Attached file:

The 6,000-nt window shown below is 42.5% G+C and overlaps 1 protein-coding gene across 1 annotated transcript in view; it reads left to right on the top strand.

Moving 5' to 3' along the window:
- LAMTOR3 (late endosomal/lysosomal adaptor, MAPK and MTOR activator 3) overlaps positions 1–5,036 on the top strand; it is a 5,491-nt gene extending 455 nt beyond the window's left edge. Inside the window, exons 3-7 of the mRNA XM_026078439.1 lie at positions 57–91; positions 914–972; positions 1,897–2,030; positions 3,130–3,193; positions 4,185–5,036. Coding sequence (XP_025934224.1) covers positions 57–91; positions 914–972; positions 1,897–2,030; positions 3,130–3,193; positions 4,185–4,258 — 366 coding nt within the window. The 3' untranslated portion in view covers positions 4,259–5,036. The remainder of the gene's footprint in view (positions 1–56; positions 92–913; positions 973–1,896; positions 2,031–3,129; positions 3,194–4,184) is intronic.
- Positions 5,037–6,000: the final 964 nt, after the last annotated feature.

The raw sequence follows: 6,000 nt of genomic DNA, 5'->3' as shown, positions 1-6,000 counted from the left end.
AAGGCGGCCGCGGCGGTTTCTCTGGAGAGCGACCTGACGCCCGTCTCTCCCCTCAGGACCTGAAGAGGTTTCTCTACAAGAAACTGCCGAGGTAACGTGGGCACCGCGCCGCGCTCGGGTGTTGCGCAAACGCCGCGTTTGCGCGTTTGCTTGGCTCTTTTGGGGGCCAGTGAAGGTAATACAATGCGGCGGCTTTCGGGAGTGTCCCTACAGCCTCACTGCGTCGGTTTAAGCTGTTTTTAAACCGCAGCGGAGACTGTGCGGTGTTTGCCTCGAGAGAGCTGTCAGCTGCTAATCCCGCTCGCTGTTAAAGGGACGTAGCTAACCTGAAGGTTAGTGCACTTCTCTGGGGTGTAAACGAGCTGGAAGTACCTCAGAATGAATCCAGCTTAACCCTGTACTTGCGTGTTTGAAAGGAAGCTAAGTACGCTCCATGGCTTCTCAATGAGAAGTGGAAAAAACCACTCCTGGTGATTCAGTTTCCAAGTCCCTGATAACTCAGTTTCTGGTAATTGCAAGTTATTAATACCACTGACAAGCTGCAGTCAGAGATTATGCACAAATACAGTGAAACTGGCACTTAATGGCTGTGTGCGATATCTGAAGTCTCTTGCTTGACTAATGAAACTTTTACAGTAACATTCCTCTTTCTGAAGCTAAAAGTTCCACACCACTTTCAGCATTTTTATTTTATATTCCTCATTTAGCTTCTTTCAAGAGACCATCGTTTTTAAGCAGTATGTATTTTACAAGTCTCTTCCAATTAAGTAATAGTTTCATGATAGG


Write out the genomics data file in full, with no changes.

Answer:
The 6,000-nt window shown below is 42.5% G+C and overlaps 1 protein-coding gene across 1 annotated transcript in view; it reads left to right on the top strand.

Moving 5' to 3' along the window:
- LAMTOR3 (late endosomal/lysosomal adaptor, MAPK and MTOR activator 3) overlaps positions 1–5,036 on the top strand; it is a 5,491-nt gene extending 455 nt beyond the window's left edge. Inside the window, exons 3-7 of the mRNA XM_026078439.1 lie at positions 57–91; positions 914–972; positions 1,897–2,030; positions 3,130–3,193; positions 4,185–5,036. Coding sequence (XP_025934224.1) covers positions 57–91; positions 914–972; positions 1,897–2,030; positions 3,130–3,193; positions 4,185–4,258 — 366 coding nt within the window. The 3' untranslated portion in view covers positions 4,259–5,036. The remainder of the gene's footprint in view (positions 1–56; positions 92–913; positions 973–1,896; positions 2,031–3,129; positions 3,194–4,184) is intronic.
- Positions 5,037–6,000: the final 964 nt, after the last annotated feature.

The raw sequence follows: 6,000 nt of genomic DNA, 5'->3' as shown, positions 1-6,000 counted from the left end.
AAGGCGGCCGCGGCGGTTTCTCTGGAGAGCGACCTGACGCCCGTCTCTCCCCTCAGGACCTGAAGAGGTTTCTCTACAAGAAACTGCCGAGGTAACGTGGGCACCGCGCCGCGCTCGGGTGTTGCGCAAACGCCGCGTTTGCGCGTTTGCTTGGCTCTTTTGGGGGCCAGTGAAGGTAATACAATGCGGCGGCTTTCGGGAGTGTCCCTACAGCCTCACTGCGTCGGTTTAAGCTGTTTTTAAACCGCAGCGGAGACTGTGCGGTGTTTGCCTCGAGAGAGCTGTCAGCTGCTAATCCCGCTCGCTGTTAAAGGGACGTAGCTAACCTGAAGGTTAGTGCACTTCTCTGGGGTGTAAACGAGCTGGAAGTACCTCAGAATGAATCCAGCTTAACCCTGTACTTGCGTGTTTGAAAGGAAGCTAAGTACGCTCCATGGCTTCTCAATGAGAAGTGGAAAAAACCACTCCTGGTGATTCAGTTTCCAAGTCCCTGATAACTCAGTTTCTGGTAATTGCAAGTTATTAATACCACTGACAAGCTGCAGTCAGAGATTATGCACAAATACAGTGAAACTGGCACTTAATGGCTGTGTGCGATATCTGAAGTCTCTTGCTTGACTAATGAAACTTTTACAGTAACATTCCTCTTTCTGAAGCTAAAAGTTCCACACCACTTTCAGCATTTTTATTTTATATTCCTCATTTAGCTTCTTTCAAGAGACCATCGTTTTTAAGCAGTATGTATTTTACAAGTCTCTTCCAATTAAGTAATAGTTTCATGATAGG